Origin and release year: South Korea (2018)
Korean title: 하나뿐인 내편
Synopsis: Kim Do-Ran (Uie) has a bright and positive personality, even though she is in a financially difficult situation. One day, her biological father Kang Soo Il (Choi Soo Jong) appears in front of of her. She hasn’t seen him in 28 years. Kim Do Ran’s life soon becomes twisted. (AsianWiki)
This is one of the more infuriating weekend drama choices to watch. Infuriating in an entertaining way, but infuriating nonetheless.
The storyline is quite obvious. You can tell more or less how the story will unfold and there are some unexpected twists and turns in between.
More than that, the plot is filled with unreasonable characters which is where the fury kicks in. This drama sparks your humanity and protective instincts.
It does a great job of profiling characters and directing the audience’s perspective on them.
For example, they did such a great job of painting Daya (Yoon Jin Yi) as a spoiled rude brat, that by the time something terrible happened to her you found it difficult to sympathize.
This drama villainizes the villains and humanizes the saints in an emotionally titillating way.
It also provides a twisted but satisfying moral sigh of relief through the dementia storyline. The writer has found a way to punish most of the problematic characters in the show by making them the victims of Park Geum Byeong (Jeong Jae Sun) who has dementia and goes on violent hair-tugging sprees due to her symptoms.
There were some character inconsistencies though. Wang Dae Ryuk (Lee Jang Woo) was determined to be a ride-or-die through many events. Discovering his family’s driver is his wife’s father, finding out his father-in-law is a murderer; he claimed to want to stay by her side despite it all.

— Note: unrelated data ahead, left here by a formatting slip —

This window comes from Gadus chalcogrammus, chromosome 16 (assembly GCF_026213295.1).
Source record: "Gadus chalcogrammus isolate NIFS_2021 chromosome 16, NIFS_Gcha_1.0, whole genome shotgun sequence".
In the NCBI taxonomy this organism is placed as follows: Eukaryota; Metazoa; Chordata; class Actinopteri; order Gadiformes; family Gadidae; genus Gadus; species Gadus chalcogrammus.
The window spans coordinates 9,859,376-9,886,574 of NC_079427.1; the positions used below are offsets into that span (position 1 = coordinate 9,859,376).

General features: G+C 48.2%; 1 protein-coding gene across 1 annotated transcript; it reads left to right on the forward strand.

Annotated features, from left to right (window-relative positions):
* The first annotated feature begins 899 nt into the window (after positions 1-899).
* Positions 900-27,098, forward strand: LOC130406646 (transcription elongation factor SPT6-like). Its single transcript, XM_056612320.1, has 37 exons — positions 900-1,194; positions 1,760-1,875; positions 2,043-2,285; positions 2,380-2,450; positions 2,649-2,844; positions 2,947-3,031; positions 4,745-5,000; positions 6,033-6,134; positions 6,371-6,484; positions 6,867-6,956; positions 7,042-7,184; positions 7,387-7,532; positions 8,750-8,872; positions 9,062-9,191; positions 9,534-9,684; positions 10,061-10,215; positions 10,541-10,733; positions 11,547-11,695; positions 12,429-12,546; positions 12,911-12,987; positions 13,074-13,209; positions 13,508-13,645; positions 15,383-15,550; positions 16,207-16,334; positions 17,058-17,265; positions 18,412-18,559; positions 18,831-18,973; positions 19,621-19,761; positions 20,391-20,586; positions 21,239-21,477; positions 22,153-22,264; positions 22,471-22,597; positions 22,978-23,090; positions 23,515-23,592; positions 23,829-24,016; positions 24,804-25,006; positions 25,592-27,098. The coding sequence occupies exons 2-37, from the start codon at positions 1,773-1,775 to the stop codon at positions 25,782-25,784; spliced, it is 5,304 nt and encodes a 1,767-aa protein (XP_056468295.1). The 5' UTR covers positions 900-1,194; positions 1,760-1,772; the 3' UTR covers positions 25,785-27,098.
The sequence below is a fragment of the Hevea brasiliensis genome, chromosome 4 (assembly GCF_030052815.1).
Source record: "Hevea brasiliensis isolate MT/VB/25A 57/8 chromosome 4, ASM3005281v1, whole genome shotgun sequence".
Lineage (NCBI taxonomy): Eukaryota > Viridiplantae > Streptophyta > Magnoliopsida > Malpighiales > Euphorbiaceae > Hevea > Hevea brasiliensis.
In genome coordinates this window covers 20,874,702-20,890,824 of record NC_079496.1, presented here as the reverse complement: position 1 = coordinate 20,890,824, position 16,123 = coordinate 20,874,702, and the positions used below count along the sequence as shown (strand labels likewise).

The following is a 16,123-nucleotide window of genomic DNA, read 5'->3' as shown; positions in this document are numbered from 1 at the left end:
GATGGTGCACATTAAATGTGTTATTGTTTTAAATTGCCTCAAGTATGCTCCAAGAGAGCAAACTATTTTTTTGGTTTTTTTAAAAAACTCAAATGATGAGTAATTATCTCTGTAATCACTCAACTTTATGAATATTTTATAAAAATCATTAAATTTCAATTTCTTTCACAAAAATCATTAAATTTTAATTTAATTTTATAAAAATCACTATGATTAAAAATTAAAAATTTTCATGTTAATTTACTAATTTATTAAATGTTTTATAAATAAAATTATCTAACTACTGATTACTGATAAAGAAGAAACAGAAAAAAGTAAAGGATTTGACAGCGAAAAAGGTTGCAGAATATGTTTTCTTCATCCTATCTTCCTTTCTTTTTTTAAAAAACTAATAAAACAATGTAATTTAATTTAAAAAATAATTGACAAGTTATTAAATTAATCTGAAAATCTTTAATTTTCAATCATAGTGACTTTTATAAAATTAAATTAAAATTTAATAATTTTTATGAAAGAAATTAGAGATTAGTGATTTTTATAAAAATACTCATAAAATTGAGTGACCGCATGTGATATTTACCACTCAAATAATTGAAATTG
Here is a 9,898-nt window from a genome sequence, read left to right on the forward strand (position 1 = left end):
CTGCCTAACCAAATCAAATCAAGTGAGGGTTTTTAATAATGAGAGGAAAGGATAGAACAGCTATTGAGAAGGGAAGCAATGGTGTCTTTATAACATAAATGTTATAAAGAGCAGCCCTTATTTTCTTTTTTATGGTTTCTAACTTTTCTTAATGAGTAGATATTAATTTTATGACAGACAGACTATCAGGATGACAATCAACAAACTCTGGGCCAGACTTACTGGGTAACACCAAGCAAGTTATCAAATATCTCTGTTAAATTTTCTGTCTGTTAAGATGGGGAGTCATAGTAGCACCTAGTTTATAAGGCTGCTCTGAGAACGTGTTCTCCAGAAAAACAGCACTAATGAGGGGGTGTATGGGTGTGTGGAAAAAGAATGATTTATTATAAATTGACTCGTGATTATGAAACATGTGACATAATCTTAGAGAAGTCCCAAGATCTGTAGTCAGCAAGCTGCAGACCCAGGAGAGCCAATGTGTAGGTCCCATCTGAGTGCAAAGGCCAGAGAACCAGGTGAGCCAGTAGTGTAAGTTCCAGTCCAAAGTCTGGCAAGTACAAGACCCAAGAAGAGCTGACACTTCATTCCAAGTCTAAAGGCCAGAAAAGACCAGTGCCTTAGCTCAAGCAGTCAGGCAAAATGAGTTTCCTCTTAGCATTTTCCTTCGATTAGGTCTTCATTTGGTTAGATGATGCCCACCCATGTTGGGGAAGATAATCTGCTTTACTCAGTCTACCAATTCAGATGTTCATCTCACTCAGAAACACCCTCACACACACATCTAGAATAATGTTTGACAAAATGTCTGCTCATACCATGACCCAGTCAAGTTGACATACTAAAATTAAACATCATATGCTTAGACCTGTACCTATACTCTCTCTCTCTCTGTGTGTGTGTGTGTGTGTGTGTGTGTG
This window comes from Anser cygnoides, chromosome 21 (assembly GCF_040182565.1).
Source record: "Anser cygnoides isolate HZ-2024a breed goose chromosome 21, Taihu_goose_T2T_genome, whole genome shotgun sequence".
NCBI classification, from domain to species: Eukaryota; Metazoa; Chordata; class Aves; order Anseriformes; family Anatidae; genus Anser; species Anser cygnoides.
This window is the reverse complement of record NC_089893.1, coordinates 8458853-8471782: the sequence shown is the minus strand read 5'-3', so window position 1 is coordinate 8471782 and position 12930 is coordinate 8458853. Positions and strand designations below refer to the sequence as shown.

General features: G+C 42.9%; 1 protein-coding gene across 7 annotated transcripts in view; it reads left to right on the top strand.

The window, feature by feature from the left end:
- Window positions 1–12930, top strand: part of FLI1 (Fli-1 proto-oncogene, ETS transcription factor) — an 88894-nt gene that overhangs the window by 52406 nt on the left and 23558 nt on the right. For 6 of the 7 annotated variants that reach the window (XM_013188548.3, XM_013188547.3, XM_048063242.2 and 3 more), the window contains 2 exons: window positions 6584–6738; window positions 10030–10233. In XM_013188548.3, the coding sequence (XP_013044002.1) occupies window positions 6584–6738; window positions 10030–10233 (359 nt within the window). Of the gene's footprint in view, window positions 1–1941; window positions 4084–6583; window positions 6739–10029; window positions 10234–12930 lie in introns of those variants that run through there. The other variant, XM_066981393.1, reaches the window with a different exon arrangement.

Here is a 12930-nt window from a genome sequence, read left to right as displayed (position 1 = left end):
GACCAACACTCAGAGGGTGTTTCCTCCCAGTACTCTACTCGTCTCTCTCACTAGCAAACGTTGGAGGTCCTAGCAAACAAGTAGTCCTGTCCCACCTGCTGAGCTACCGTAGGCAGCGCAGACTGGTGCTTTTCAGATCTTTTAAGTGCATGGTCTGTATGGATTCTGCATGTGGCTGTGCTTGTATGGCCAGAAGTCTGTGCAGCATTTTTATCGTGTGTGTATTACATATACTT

However, when it was discovered that the person his father-in-law supposedly killed was his sister-in-law’s father; he divorced her instantly. Granted it’s an extreme circumstance, but he didn’t ask any questions or put up an ounce of a fight. It was incredibly hard to believe considering the lengths that he went to before.
It was enough to turn fans of the character off (or at least for this writer).
Regardless of some slight character inconsistencies and the constant emotional rollercoaster, the storyline of this plot was entertaining.
It lacked some Korean weekend drama cliches but that made it all the more refreshing to watch. The cast also needs to be commended on their acting.
The drama also deserves applause for successfully filling 106 episodes (53 episodes if you’re watching on Netflix) without making it feel like too much of a stretch to watch. Granted there were some dull moments in the writing, but that’s inevitable in a drama of this length. It was still a relatively riveting story throughout.
The Muse Culture rating: 7/10